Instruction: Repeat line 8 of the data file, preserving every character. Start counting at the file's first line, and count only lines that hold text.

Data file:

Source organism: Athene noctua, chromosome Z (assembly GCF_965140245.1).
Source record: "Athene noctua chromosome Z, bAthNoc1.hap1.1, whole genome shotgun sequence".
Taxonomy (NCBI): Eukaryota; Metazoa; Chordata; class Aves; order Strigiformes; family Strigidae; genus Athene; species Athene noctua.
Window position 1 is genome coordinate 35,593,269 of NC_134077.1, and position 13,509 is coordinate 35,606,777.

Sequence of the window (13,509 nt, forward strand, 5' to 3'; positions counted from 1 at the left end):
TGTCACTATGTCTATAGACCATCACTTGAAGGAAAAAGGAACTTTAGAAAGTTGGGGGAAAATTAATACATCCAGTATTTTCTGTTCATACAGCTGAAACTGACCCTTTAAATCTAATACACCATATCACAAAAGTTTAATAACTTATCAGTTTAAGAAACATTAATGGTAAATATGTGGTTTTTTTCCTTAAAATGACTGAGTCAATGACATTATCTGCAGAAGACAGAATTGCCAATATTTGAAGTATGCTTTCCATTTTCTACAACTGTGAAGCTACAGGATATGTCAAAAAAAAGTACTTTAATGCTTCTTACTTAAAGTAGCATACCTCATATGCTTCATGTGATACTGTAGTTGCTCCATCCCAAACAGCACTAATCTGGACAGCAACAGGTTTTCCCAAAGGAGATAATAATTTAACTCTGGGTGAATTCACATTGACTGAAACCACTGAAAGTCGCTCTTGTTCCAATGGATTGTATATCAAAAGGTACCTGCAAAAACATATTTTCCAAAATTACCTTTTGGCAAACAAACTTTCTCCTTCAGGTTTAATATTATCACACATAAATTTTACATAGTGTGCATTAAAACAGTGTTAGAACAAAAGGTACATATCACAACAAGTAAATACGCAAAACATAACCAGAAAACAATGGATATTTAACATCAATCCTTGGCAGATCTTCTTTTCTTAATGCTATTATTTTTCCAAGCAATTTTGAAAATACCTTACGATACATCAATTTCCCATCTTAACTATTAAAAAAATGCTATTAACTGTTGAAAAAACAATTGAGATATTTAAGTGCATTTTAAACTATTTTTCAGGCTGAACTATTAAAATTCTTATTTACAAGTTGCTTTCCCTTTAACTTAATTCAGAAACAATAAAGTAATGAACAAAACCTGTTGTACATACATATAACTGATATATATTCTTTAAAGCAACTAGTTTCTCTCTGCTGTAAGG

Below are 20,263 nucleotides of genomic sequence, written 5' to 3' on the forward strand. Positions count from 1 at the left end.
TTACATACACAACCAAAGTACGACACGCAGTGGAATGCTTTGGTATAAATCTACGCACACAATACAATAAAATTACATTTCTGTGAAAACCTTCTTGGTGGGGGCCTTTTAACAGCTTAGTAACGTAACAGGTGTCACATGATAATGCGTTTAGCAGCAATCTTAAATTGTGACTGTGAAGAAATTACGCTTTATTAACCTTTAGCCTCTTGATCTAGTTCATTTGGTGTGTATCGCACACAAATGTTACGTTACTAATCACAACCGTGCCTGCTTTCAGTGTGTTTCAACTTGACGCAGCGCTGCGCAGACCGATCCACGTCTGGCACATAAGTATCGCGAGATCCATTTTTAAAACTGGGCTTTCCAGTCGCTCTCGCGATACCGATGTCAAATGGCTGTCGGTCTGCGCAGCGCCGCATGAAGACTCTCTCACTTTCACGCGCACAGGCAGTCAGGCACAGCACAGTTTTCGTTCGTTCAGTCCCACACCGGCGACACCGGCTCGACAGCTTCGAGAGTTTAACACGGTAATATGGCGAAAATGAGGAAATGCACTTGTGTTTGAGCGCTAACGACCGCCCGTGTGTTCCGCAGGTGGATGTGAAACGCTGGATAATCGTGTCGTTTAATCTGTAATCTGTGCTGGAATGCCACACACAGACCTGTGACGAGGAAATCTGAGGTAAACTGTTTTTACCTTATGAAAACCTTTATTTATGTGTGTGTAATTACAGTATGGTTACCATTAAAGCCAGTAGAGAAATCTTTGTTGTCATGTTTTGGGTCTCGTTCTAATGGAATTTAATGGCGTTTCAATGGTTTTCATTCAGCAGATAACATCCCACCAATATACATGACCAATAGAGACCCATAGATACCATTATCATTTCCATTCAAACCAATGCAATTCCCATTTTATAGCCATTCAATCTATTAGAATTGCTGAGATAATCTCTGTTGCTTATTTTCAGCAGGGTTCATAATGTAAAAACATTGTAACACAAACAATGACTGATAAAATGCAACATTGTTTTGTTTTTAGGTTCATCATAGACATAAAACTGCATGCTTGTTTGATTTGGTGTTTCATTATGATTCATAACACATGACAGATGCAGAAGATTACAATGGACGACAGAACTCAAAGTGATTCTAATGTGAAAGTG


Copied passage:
TTACATACACAACCAAAGTACGACACGCAGTGGAATGCTTTGGTATAAATCTACGCACACAATACAATAAAATTACATTTCTGTGAAAACCTTCTTGGTGGGGGCCTTTTAACAGCTTAGTAACGTAACAGGTGTCACATGATAATGCGTTTAGCAGCAATCTTAAATTGTGACTGTGAAGAAATTACGCTTTATTAACCTTTAGCCTCTTGATCTAGTTCATTTGGTGTGTATCGCACACAAATGTTACGTTACTAATCACAACCGTGCCTGCTTTCAGTGTGTTTCAACTTGACGCAGCGCTGCGCAGACCGATCCACGTCTGGCACATAAGTATCGCGAGATCCATTTTTAAAACTGGGCTTTCCAGTCGCTCTCGCGATACCGATGTCAAATGGCTGTCGGTCTGCGCAGCGCCGCATGAAGACTCTCTCACTTTCACGCGCACAGGCAGTCAGGCACAGCACAGTTTTCGTTCGTTCAGTCCCACACCGGCGACACCGGCTCGACAGCTTCGAGAGTTTAACACGGTAATATGGCGAAAATGAGGAAATGCACTTGTGTTTGAGCGCTAACGACCGCCCGTGTGTTCCGCAGGTGGATGTGAAACGCTGGATAATCGTGTCGTTTAATCTGTAATCTGTGCTGGAATGCCACACACAGACCTGTGACGAGGAAATCTGAGGTAAACTGTTTTTACCTTATGAAAACCTTTATTTATGTGTGTGTAATTACAGTATGGTTACCATTAAAGCCAGTAGAGAAATCTTTGTTGTCATGTTTTGGGTCTCGTTCTAATGGAATTTAATGGCGTTTCAATGGTTTTCATTCAGCAGATAACATCCCACCAATATACATGACCAATAGAGACCCATAGATACCATTATCATTTCCATTCAAACCAATGCAATTCCCATTTTATAGCCATTCAATCTATTAGAATTGCTGAGATAATCTCTGTTGCTTATTTTCAGCAGGGTTCATAATGTAAAAACATTGTAACACAAACAATGACTGATAAAATGCAACATTGTTTTGTTTTTAGGTTCATCATAGACATAAAACTGCATGCTTGTTTGATTTGGTGTTTCATTATGATTCATAACACATGACAGATGCAGAAGATTACAATGGACGACAGAACTCAAAGTGATTCTAATGTGAAAGTG